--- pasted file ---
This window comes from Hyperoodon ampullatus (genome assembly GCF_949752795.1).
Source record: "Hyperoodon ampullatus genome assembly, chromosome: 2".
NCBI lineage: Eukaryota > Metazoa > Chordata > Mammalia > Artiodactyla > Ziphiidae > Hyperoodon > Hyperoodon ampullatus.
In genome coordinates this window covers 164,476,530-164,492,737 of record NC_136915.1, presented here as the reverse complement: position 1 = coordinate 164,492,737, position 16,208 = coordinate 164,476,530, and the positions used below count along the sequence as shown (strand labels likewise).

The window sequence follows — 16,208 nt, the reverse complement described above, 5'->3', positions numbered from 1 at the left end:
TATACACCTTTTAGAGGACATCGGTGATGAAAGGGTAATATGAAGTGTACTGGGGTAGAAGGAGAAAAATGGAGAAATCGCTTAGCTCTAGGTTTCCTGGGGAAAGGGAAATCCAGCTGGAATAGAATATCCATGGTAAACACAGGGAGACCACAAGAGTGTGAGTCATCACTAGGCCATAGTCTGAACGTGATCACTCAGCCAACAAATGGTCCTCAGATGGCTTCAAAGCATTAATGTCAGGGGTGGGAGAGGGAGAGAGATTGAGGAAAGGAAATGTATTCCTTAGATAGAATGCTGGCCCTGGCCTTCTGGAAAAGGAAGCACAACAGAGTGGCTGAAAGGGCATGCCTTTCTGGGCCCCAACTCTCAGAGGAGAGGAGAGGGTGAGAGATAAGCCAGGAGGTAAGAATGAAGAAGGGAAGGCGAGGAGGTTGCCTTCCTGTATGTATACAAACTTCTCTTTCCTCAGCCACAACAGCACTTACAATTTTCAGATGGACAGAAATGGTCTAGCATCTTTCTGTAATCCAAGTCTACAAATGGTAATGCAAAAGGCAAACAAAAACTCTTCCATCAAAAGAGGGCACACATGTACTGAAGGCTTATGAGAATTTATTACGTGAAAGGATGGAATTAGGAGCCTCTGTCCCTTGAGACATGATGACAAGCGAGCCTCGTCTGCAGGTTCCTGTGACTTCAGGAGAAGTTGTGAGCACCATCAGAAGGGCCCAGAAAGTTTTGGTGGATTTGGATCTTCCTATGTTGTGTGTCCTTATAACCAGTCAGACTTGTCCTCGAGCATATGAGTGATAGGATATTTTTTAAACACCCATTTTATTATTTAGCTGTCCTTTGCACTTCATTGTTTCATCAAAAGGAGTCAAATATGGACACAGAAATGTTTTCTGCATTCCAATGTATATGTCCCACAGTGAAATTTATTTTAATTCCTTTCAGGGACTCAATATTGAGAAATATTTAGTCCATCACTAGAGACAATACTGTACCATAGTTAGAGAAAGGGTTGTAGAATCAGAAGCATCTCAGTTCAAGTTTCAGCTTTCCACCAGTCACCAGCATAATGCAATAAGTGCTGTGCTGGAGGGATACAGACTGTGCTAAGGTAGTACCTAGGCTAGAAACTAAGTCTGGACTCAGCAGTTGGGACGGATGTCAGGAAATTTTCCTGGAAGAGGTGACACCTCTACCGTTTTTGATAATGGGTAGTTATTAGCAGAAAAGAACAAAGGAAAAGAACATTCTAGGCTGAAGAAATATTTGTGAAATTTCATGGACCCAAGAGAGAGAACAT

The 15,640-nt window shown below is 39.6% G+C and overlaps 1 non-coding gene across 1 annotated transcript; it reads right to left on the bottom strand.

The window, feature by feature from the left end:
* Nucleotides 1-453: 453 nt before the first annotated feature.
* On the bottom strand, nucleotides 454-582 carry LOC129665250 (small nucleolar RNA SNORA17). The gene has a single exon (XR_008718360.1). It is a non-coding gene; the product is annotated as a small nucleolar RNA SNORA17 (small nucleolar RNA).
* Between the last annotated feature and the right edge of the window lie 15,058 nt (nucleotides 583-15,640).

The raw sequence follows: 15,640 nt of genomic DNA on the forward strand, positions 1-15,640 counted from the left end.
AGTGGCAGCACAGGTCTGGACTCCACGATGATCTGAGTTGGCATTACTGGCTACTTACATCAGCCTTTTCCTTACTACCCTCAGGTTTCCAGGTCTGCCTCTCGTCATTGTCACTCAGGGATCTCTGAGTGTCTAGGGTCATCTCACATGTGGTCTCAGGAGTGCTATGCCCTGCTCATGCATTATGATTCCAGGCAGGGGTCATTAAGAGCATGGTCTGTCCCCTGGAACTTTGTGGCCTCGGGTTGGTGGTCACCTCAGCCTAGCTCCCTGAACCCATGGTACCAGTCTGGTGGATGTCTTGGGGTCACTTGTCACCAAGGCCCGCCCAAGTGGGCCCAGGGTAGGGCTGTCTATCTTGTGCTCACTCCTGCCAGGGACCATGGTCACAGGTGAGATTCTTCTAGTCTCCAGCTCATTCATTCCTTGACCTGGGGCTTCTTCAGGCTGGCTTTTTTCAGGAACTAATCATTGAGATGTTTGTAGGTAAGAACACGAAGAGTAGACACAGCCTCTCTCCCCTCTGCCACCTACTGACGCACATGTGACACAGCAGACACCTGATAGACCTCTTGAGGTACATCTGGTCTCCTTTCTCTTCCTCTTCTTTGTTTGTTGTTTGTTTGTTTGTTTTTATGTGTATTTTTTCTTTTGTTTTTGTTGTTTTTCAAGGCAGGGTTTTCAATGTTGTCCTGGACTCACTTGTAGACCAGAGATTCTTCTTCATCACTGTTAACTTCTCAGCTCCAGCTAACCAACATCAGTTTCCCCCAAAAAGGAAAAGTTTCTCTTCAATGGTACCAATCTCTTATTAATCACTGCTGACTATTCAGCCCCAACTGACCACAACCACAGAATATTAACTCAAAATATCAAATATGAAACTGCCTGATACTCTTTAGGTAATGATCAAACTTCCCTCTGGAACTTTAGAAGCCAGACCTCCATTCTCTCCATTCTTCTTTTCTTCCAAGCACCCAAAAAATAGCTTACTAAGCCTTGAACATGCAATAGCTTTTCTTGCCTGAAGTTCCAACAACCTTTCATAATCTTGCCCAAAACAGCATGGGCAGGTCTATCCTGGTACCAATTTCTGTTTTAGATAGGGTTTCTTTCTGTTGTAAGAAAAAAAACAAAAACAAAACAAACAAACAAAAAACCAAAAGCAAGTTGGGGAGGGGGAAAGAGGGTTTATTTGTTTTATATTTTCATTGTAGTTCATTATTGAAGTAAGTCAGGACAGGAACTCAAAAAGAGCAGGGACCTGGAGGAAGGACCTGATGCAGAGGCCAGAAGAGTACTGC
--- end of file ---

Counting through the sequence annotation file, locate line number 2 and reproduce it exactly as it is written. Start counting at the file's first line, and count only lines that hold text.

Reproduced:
Source record: "Hyperoodon ampullatus genome assembly, chromosome: 2".